October 29, 2010
How to Eliminate Footnote Glut (and Reader Vertigo) in Legal WritingJoan Magat (Duke) has published Bottomheavy: Legal Footnotes, 60 J. Legal Edu. 65 (2010). Here is part of the Introduction:
This article reviews, as many others have, why and to what extent we footnote in legal academic writing. Unlike most others, it suggests amelioration—that footnotes should follow a rational rule around which the following objectives should orbit: First, satisfy the reader’s most basic need in letting her eye drop below the line in the first place—attribution. Elucidation is the other important reason. Yet if the text above the line doesn’t satisfy that latter need at the outset, then it ought to. It might just be that we should not expect journal articles, like dissertations, to display every dimension of the writer’s research, knowledge, and cogitation. It might just be that we should be reading these articles chiefly for what they have to say. Which comes around to the most important reason for a rule of reason: to make the articles themselves readable.
Here is the Conclusion:
Footnote glut can be alleviated by giving the reader less and trusting the author more. The author implicitly stands behind her cited authority, anyway, just as she stands explicitly behind her argument. Student editors provide authors the service of checking the author’s cites for accuracy and appropriateness, but it is the author, not the editor, who is ultimately responsible for both, just as the author is responsible for winnowing all sources consulted to citing the best source. The editor can help by urging less, not more. The reader more interested in substance than in sources will be grateful. The only losers will be those who relish a romp through discursive notes tickling both intellect and wit. But who’s to say the witty, intellectually curious author must exercise such gifts only below the line? Any writer with rapier wit should be wielding it in the text. It’s the absence of wit that, among other bad habits, has stultified law-review prose style ...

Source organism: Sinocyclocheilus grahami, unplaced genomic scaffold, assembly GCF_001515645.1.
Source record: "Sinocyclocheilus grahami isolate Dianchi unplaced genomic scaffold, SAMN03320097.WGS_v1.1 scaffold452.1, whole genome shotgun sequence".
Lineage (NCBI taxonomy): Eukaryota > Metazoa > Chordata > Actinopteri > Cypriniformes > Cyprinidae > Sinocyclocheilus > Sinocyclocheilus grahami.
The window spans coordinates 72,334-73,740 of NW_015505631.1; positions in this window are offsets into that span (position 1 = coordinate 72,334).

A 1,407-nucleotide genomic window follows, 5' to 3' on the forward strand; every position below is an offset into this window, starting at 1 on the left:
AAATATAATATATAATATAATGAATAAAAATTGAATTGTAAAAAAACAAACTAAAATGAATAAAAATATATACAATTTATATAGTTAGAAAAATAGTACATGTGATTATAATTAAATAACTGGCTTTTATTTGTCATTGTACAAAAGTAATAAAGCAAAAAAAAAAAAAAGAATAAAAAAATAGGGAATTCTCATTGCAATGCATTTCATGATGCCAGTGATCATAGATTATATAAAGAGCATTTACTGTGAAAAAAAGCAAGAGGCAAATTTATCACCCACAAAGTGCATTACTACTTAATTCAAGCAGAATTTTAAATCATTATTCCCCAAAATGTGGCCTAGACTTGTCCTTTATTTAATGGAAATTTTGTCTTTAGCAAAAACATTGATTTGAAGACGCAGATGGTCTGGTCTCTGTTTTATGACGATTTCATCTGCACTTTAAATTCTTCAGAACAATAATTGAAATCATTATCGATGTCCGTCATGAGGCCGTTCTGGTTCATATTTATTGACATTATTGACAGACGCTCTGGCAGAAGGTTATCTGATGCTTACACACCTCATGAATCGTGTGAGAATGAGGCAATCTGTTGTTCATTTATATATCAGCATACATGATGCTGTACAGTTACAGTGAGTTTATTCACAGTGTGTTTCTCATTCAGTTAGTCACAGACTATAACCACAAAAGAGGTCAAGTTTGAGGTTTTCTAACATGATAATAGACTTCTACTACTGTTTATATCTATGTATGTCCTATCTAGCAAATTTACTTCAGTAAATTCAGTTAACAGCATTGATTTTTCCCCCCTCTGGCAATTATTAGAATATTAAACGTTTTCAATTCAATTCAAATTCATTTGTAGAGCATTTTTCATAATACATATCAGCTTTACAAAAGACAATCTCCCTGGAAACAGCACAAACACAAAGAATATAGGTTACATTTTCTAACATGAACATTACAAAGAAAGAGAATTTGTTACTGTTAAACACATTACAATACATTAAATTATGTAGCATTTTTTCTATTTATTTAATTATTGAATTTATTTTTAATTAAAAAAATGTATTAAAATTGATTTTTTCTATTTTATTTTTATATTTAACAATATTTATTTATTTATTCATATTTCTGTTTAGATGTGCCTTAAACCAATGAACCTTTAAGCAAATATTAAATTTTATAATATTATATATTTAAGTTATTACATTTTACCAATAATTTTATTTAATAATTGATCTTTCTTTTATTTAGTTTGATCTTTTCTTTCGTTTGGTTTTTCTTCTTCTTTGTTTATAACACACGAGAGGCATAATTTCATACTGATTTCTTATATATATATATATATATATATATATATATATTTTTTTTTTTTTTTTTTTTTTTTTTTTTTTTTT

At bottom, the message to law-review editors and authors alike is this: Above the line, loosen up; below the line, lighten up. Relieve reader vertigo.
The article has 174 footnotes and a seven-page list of sources.
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I would go with this statement in the ninth page of the article - "Many who defend probative footnotes that run to bibliographic bulk appreciate footnotes as finding sources."
Foot note references often lead to treasures as great as the original article.
Posted by: Scott | Oct 29, 2010 1:35:03 PM
Student editors provide authors the service of checking the author’s cites for accuracy and appropriateness, but it is the author, not the editor, who is ultimately responsible for both, just as the author is responsible for winnowing all sources consulted to citing the best sourcgreat lens will credit this and save...
Posted by: scoremore | Oct 30, 2010 3:57:10 AM
Reference lists get just as bad. A two page article in a med journal may end up having three or four pages of references. It's like "Where's Waldo" for docs.
Posted by: Diggs | Oct 31, 2010 10:04:32 AM
I used to joke when i was in law school that you were not a true academic until you managed to write something that had one line of text and the rest of the page was footnotes.
And of course if you manged to have one line of text and TWO pages following of footnotes, then you got automatic tenure.
Posted by: Aaron Worthing | Oct 31, 2010 11:54:47 AM